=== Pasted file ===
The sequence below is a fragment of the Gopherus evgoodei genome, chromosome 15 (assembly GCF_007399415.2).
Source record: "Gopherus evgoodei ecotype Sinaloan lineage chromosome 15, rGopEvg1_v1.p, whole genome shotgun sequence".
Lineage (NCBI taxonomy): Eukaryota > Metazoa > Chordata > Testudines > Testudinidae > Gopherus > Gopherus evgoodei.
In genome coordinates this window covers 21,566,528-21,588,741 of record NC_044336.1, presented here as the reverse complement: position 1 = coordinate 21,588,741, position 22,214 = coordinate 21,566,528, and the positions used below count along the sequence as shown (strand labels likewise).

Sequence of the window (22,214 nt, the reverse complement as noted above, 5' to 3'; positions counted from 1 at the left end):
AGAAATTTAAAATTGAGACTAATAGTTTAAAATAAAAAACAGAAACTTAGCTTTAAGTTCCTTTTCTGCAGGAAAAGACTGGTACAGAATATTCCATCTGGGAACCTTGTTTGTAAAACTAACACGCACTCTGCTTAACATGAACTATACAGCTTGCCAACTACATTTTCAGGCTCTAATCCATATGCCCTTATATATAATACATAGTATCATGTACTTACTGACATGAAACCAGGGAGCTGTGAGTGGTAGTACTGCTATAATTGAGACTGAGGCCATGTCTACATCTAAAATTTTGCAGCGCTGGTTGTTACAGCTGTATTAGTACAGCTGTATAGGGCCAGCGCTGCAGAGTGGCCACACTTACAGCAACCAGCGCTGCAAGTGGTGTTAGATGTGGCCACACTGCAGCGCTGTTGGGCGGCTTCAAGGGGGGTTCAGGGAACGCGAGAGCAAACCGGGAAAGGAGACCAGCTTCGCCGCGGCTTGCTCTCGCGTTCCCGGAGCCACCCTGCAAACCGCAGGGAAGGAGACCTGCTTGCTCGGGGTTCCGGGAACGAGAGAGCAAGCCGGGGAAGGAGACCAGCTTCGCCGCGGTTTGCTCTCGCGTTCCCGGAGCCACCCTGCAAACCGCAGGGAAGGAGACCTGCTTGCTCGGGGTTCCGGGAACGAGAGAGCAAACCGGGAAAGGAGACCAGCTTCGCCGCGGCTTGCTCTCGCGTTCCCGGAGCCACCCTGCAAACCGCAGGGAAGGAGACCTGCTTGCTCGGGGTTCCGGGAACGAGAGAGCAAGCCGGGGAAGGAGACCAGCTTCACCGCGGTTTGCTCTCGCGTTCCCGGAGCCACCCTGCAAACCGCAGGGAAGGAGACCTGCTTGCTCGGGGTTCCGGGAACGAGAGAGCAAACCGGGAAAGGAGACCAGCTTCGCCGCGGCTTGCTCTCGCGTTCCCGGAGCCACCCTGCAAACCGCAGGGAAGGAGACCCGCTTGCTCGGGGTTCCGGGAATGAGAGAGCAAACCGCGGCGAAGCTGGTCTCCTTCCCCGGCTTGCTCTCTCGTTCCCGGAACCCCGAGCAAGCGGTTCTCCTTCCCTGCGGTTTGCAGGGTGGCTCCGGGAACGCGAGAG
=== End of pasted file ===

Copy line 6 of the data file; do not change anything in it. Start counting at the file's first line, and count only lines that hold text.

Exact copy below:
AGAAATTTAAAATTGAGACTAATAGTTTAAAATAAAAAACAGAAACTTAGCTTTAAGTTCCTTTTCTGCAGGAAAAGACTGGTACAGAATATTCCATCTGGGAACCTTGTTTGTAAAACTAACACGCACTCTGCTTAACATGAACTATACAGCTTGCCAACTACATTTTCAGGCTCTAATCCATATGCCCTTATATATAATACATAGTATCATGTACTTACTGACATGAAACCAGGGAGCTGTGAGTGGTAGTACTGCTATAATTGAGACTGAGGCCATGTCTACATCTAAAATTTTGCAGCGCTGGTTGTTACAGCTGTATTAGTACAGCTGTATAGGGCCAGCGCTGCAGAGTGGCCACACTTACAGCAACCAGCGCTGCAAGTGGTGTTAGATGTGGCCACACTGCAGCGCTGTTGGGCGGCTTCAAGGGGGGTTCAGGGAACGCGAGAGCAAACCGGGAAAGGAGACCAGCTTCGCCGCGGCTTGCTCTCGCGTTCCCGGAGCCACCCTGCAAACCGCAGGGAAGGAGACCTGCTTGCTCGGGGTTCCGGGAACGAGAGAGCAAGCCGGGGAAGGAGACCAGCTTCGCCGCGGTTTGCTCTCGCGTTCCCGGAGCCACCCTGCAAACCGCAGGGAAGGAGACCTGCTTGCTCGGGGTTCCGGGAACGAGAGAGCAAACCGGGAAAGGAGACCAGCTTCGCCGCGGCTTGCTCTCGCGTTCCCGGAGCCACCCTGCAAACCGCAGGGAAGGAGACCTGCTTGCTCGGGGTTCCGGGAACGAGAGAGCAAGCCGGGGAAGGAGACCAGCTTCACCGCGGTTTGCTCTCGCGTTCCCGGAGCCACCCTGCAAACCGCAGGGAAGGAGACCTGCTTGCTCGGGGTTCCGGGAACGAGAGAGCAAACCGGGAAAGGAGACCAGCTTCGCCGCGGCTTGCTCTCGCGTTCCCGGAGCCACCCTGCAAACCGCAGGGAAGGAGACCCGCTTGCTCGGGGTTCCGGGAATGAGAGAGCAAACCGCGGCGAAGCTGGTCTCCTTCCCCGGCTTGCTCTCTCGTTCCCGGAACCCCGAGCAAGCGGTTCTCCTTCCCTGCGGTTTGCAGGGTGGCTCCGGGAACGCGAGAG